What does JIT mean?
Just in time in logistics: definition and examples
Just-in-Time (JIT) is an organisational strategy in production and logistics. As the name implies, it means that material for production is delivered at the very moment and in the exact amount it is needed. In logistics, Just-in-Time means that a shipment arrives at the moment the recipient needs it. JIT has the goal to make the value creation process leaner and less costly because warehousing is obsolete and capital commitment is kept at a minimum.
Just-in-Time Logistics – Pros and Cons
The JIT-strategy brings many advantages, but has its share of disadvantages as well. With Just-in-Time the whole flow of material along the supply chain must be exactly synchronized.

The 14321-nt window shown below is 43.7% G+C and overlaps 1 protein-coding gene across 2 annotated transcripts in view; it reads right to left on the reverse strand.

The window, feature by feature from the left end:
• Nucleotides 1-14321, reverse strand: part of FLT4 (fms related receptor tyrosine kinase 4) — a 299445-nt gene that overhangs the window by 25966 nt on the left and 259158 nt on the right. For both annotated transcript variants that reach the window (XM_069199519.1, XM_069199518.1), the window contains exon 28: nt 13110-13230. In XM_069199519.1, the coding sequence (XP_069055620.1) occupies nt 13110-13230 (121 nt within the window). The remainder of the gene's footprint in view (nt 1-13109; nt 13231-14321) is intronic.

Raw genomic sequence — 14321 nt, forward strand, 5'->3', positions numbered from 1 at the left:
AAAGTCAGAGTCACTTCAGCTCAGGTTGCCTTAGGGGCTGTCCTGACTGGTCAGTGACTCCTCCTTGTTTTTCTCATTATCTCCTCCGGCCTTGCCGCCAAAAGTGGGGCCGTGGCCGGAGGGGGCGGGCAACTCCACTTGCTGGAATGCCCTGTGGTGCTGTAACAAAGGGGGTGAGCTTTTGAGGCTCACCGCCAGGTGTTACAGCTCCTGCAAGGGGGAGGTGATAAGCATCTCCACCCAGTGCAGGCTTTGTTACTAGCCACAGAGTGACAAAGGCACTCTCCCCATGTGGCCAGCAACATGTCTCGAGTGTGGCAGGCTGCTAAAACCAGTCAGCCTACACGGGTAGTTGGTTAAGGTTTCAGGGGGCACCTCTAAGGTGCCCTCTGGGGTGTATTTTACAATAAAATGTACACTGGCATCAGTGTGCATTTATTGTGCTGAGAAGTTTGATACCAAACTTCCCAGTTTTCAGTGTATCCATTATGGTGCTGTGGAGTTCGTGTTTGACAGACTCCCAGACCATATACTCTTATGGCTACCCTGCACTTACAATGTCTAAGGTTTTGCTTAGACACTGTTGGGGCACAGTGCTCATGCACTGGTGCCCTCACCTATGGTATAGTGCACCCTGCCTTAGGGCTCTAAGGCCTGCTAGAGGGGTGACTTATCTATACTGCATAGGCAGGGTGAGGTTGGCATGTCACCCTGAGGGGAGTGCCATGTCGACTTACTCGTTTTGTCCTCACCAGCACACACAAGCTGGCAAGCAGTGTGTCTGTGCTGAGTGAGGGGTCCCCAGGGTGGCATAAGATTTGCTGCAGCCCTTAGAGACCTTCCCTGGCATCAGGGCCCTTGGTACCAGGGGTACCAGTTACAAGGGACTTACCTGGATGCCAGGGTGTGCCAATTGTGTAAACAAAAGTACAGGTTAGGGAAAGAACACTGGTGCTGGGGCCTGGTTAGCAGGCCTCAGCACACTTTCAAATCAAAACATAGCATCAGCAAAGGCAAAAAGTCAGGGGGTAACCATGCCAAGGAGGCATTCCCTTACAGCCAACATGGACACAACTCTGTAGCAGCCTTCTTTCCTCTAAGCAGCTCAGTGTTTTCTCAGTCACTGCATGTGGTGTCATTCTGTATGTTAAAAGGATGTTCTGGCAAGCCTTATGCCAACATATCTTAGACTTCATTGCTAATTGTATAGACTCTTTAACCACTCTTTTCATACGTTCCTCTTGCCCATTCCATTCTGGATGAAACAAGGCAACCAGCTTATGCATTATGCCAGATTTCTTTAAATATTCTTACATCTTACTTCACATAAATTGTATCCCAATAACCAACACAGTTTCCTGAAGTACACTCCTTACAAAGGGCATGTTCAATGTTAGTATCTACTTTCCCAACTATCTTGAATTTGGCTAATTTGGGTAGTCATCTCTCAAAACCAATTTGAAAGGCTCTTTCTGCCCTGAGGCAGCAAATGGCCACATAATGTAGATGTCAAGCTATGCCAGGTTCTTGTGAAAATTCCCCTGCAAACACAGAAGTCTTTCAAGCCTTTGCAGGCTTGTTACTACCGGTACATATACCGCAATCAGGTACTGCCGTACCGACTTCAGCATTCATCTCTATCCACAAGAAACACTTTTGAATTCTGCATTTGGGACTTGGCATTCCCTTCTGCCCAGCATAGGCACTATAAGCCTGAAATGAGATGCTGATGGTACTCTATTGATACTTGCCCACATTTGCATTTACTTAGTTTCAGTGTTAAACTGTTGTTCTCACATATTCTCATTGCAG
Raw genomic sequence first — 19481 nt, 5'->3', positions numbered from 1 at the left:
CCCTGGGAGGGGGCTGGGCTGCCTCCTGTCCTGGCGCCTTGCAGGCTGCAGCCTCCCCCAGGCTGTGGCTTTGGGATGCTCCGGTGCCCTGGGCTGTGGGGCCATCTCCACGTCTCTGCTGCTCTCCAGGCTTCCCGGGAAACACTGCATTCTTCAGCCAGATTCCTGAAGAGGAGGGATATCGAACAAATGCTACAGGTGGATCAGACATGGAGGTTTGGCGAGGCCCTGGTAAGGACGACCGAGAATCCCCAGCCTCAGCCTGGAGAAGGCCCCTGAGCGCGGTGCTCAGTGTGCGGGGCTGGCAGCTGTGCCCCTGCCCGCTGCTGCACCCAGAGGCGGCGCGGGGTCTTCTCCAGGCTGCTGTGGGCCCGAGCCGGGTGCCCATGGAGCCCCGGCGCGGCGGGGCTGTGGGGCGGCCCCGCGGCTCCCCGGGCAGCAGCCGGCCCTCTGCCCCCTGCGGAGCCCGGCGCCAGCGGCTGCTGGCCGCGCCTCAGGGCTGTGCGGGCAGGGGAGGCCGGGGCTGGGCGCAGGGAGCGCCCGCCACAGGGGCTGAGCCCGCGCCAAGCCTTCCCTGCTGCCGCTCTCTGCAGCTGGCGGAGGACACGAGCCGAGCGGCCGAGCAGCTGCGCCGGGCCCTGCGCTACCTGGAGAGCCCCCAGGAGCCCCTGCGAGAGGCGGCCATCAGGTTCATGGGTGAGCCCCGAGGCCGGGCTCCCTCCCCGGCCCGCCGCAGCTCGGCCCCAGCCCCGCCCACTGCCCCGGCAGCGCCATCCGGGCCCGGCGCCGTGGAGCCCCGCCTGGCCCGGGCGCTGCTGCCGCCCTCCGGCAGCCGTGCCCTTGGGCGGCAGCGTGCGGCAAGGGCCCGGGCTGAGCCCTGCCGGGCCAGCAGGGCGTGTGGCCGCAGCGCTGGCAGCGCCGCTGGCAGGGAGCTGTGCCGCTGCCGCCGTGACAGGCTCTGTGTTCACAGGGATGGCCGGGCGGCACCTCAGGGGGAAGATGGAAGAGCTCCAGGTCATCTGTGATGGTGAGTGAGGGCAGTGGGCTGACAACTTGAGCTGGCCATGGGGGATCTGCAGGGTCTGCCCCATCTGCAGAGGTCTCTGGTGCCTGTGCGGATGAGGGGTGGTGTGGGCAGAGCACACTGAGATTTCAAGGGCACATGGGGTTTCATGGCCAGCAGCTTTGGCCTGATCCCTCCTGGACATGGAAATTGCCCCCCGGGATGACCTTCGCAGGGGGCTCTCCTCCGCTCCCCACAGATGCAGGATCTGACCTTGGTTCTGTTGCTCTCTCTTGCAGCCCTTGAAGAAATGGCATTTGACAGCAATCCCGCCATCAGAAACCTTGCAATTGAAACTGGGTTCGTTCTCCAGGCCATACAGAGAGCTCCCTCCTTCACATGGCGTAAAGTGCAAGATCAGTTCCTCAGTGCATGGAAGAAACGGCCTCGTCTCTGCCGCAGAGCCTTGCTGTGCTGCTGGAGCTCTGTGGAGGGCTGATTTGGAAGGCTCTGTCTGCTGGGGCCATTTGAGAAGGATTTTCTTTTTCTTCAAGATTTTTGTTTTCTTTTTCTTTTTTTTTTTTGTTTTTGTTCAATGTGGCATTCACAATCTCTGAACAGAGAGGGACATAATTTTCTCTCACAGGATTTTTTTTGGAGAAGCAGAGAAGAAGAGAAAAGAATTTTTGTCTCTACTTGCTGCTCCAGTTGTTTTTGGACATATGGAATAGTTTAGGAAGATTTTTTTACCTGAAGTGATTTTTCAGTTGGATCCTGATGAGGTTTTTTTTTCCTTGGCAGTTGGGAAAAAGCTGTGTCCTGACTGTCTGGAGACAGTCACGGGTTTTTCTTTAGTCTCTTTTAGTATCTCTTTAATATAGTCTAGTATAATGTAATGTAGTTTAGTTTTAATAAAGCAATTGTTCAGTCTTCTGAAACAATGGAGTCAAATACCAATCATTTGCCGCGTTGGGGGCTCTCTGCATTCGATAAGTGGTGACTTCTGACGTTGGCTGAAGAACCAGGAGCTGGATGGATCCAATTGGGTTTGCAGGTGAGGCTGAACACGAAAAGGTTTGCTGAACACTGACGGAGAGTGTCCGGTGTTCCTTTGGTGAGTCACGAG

Advantages of Just in Time Logistics
- no stock keeping necessary, saving space and costs
- no capital commitment
- ast reaction to changing markets is possible
Disadvantages of Just in Time Logistics
- high amount of control necessary
- high default risk
- big delivery zones needed
When it comes to a default risk, our airmates can help. When, for example, a production machine is breaking down, a spare part is desperately needed to keep the Just-in-Time production going and avoid defaulting on delivery contract. An On Board Courier will deliver the spare part securely and as fast as possible to the place it is needed.
Requirements for Just in Time Logistics (JIT)
The production principle Just-in-Time is not suited for every type of business, certain requirements must be met for it:
- good infrastructure
- optimized information flow
- optimized organisation
- short set-up times
- adequate delivery zones
- flexibility on the side of the supplier
- specific composition of the contracts
- high amount of orders